Imagine a baby born only 24 weeks into his mother’s normal 40-week pregnancy, weighing only 12.7 ounces. That’s the equivalent of a can of soda.
Tyson Perez was delivered by cesarean section in August 2011 at St. Agnes Medical Center and rushed to Valley Children’s Hospital’s Neonatal Intensive Care Unit. Nearly eight years later, he remains the smallest surviving “micro-preemie” ever cared for at Valley Children’s.
The girl, known publicly by the name her nurses gave her — “Saybie” — is the world’s smallest baby ever to survive, according to the Tiny Baby Registry maintained by the University of Iowa.
The difference in birth weight between Saybie and Tyson is equivalent to a deck of cards.
In 2015, Valley Children’s celebrated Tyson turning 4. His Fresno family said he enjoyed watching professional wrestling and knew how to use an iPad.
An in-house story published by Valley Children’s at the time of the celebration said Tyson and his mother had a difficult pregnancy. The baby was developing incorrectly and the mother, Katie Perez, was diagnosed with preeclampsia, a life-threatening disorder.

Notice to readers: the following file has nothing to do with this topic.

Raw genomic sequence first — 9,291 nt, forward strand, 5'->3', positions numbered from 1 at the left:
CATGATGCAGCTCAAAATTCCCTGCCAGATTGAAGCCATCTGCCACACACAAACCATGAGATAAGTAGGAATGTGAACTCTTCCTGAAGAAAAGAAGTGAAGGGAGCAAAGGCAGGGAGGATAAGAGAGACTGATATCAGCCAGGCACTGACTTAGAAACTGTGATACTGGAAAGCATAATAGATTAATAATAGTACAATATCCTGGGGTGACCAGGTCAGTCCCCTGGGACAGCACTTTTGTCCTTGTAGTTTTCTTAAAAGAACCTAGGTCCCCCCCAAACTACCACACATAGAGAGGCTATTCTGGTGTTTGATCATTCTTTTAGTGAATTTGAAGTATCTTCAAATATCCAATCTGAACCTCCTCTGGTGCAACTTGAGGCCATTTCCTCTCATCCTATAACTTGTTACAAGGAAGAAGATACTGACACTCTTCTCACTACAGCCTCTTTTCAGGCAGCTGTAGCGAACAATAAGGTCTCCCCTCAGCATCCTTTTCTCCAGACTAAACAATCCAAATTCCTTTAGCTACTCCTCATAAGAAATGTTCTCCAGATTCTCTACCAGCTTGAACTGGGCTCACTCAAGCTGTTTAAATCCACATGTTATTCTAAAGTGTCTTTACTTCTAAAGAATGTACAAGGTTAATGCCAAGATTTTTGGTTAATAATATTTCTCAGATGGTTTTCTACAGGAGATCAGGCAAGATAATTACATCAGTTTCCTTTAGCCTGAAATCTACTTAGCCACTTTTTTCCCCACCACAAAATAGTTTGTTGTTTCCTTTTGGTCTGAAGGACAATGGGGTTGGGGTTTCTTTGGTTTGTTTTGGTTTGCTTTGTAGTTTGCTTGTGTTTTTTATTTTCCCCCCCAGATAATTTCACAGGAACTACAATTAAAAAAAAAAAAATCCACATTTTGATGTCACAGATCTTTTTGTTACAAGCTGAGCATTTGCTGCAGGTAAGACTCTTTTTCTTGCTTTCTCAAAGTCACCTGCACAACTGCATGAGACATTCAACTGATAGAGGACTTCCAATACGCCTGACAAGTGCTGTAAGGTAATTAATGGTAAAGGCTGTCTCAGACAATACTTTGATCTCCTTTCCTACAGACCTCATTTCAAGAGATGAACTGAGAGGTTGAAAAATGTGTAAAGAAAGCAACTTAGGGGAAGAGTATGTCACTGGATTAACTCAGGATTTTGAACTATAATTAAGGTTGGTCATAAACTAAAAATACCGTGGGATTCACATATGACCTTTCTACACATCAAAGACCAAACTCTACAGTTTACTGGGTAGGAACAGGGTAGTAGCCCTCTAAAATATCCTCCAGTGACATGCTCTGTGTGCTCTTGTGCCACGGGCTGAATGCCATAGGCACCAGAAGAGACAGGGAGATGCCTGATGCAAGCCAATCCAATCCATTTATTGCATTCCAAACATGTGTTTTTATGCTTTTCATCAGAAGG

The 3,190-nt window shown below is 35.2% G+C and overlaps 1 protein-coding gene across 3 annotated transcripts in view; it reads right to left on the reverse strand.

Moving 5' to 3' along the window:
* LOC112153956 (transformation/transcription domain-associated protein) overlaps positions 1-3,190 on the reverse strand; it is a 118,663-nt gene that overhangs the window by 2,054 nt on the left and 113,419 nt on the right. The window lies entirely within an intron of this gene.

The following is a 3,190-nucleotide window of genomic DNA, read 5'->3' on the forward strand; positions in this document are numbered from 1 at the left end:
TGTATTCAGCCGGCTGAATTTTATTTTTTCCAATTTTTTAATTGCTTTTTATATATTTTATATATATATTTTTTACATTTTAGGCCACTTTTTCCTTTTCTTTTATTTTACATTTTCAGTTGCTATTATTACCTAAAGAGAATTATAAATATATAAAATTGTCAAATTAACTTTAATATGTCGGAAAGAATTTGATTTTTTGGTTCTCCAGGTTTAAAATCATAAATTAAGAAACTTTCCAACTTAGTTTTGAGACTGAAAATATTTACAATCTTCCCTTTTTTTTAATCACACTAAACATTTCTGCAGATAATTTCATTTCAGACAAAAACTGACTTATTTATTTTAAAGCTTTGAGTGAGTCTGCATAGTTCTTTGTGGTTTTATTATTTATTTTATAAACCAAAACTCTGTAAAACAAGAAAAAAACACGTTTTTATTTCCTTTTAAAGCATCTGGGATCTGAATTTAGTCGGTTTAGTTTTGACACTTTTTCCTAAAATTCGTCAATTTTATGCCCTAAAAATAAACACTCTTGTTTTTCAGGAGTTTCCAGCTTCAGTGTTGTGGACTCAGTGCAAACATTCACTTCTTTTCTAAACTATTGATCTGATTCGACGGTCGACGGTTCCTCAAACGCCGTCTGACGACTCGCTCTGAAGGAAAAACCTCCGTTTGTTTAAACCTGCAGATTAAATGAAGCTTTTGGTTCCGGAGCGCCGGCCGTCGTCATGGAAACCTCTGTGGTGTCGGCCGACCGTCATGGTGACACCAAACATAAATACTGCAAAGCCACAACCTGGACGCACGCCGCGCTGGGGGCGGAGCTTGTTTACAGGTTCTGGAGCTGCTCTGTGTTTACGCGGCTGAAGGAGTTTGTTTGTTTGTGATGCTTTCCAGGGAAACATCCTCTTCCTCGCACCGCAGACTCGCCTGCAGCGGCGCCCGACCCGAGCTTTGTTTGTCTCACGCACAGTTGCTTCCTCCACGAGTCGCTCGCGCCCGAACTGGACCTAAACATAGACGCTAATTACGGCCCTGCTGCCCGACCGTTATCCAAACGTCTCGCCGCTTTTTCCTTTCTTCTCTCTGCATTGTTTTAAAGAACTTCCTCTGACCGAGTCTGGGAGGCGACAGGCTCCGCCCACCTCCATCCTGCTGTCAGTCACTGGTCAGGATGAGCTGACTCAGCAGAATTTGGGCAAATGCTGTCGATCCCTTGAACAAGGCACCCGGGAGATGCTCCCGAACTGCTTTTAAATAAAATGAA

“Some suggested we terminate the baby,” Katie Perez said. “We didn’t want to make that choice.”
Tyson Beat Long Odds of Survival
When the mother’s blood pressure soared and platelet count plummeted, the baby was delivered. Based on national data for preemies, he had about a 10% chance of survival.
Tyson beat the odds. He weighed nine pounds when he left Valley Children’s in March 2012. He parents said in 2015 that though Tyson was little behind in height and weight for his age, he had no significant health issues.
“Tyson is a highly unusual occurrence,” Dr. Jeffrey Pietz, Chief of Newborn Medicine at Valley Children’s, said at the time. “He’s an amazing story.”
In San Diego, Saybie was born 23 weeks and three days into her mother’s 40-week pregnancy. Doctors told her father after the birth that he would have about an hour with his daughter before she died.
“But that hour turned into two hours, which turned into a day, which turned into a week,” the mother said in a video released by Sharp Mary Birch Hospital for Women & Newborns.
More than five months have passed, and she has gone home as a healthy infant, weighing 5 pounds.